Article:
And then it was Friday. Shabbat. And I was still alone, with a stomach that refused more rice. And then it occurred to me: even in Shanghai there’s a place where everybody knows your name, and they’re always glad you came. And the meat was slaughtered by a shochet.

Chabad Shanghai (HongQiao). Photo:

The place, of course, was Chabad House—the ultimate haven for travelling and local Jews around the world, from Abuja to Tbilisi.

When I walked into the closest Chabad House, I sat down quietly, watching the women’s section fills up. Soon strangers darted smiles my way, and as the service ended, a woman came over to introduce herself and led me to one of the many full tables where we were to dine. Most of my fellow diners were Parisian, but the conversation was fluidly bilingual, and my French is passable, and soon we found things in common: Maud’s sister, it turned out, lived in Montreal close to where my brother-in-law lived. Chanelle was not actually from Paris, but LA; she just spoke perfect French and was dating a Parisian. Nathalie was of a mixed Ashkenazi-Mizrachi family, like me—on one side, a descendent of a Holocaust survivor, on the other of a 1948 escapee of an Arab country.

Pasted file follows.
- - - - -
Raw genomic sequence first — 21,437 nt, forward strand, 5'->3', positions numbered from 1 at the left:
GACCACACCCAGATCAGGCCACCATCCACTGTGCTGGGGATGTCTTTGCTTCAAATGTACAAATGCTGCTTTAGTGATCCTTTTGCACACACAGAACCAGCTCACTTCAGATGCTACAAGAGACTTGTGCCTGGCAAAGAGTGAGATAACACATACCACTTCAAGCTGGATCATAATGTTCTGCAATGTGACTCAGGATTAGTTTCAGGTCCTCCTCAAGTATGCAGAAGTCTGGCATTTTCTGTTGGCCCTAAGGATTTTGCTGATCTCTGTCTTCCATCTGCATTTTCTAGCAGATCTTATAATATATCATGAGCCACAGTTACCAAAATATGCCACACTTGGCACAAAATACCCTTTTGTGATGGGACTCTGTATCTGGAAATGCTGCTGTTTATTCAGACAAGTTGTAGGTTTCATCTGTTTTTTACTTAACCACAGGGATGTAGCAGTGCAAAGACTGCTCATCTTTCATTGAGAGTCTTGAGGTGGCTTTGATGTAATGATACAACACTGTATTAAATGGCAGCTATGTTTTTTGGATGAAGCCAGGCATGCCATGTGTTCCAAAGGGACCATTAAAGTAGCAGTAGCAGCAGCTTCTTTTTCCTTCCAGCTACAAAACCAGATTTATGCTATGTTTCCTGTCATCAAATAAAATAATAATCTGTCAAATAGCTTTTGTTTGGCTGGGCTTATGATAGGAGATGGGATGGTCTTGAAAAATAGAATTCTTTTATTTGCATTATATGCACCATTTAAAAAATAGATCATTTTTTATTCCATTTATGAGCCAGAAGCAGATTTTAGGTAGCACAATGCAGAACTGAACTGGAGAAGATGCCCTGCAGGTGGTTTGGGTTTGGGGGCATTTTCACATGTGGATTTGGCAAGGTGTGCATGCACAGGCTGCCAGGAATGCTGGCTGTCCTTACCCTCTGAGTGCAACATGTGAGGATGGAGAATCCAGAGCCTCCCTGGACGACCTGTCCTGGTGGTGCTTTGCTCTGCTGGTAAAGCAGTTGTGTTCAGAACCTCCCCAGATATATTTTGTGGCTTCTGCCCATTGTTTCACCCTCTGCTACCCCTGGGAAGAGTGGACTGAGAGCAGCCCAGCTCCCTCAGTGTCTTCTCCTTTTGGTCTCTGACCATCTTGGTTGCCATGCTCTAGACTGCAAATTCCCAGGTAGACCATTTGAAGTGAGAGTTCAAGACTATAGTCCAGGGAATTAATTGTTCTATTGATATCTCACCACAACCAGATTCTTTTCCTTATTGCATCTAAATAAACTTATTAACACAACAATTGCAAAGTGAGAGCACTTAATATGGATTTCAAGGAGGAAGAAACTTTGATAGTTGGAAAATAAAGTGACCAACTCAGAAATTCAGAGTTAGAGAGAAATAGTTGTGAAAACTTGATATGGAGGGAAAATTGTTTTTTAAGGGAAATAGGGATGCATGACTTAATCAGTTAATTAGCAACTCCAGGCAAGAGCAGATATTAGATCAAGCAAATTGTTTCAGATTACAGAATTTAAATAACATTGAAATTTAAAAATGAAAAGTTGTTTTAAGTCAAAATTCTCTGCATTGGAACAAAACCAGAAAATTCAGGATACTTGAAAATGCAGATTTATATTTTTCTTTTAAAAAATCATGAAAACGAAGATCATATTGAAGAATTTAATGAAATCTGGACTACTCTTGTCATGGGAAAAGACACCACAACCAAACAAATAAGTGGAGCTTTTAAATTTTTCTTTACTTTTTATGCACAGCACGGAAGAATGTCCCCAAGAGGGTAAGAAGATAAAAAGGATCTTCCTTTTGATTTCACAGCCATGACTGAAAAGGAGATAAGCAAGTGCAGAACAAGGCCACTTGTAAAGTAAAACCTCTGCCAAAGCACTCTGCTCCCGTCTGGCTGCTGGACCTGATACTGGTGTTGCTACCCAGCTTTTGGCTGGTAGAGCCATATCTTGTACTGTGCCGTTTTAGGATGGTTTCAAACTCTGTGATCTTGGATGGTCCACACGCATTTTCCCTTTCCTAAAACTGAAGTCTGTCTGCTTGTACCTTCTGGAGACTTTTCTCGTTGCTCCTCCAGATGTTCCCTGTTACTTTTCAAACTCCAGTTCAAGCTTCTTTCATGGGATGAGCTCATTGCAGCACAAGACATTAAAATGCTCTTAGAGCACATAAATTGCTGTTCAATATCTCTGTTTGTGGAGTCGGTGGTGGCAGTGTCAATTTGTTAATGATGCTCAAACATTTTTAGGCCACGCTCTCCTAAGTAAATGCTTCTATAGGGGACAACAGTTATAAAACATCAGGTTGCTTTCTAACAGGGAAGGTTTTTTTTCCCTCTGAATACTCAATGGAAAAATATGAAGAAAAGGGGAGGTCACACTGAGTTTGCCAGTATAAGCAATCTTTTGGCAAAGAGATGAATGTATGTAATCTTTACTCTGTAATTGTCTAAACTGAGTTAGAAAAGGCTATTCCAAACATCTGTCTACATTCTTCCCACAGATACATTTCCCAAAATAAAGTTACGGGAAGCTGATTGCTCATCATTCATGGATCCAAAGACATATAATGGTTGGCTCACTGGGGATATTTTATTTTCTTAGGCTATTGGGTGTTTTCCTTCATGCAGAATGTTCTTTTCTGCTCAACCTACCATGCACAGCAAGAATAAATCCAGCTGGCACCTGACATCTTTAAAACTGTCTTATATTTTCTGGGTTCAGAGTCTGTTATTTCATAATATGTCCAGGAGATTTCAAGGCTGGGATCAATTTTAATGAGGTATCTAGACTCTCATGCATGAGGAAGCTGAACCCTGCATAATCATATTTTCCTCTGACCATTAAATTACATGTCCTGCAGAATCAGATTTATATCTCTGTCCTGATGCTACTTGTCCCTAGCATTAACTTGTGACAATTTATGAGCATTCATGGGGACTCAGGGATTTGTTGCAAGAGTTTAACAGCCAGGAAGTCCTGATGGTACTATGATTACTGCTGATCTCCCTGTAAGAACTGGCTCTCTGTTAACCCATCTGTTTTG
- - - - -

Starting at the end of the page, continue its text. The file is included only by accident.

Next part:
Rabbi Aouizerat with President of the Shanghai Jewish Community and Rabbi Mordechai Avtzon, Head Shliach of China. Photo: Published at via

Eventually, our conversations were halted by Rabbi Aouizerat’s request that everyone in the room present for the first time introduce him or herself. ‘I am Karen, and I am from Toronto,’ I said. The next woman, from Marseilles, introduced herself in French. The next two men, Israelis, introduced themselves in Hebrew. And so on.

At the end, Rabbi Aouizerat led us into song: Hinei matov u’manyium/shevet achim gam yachad. Behold how good and how pleasing/when siblings sit together in unity.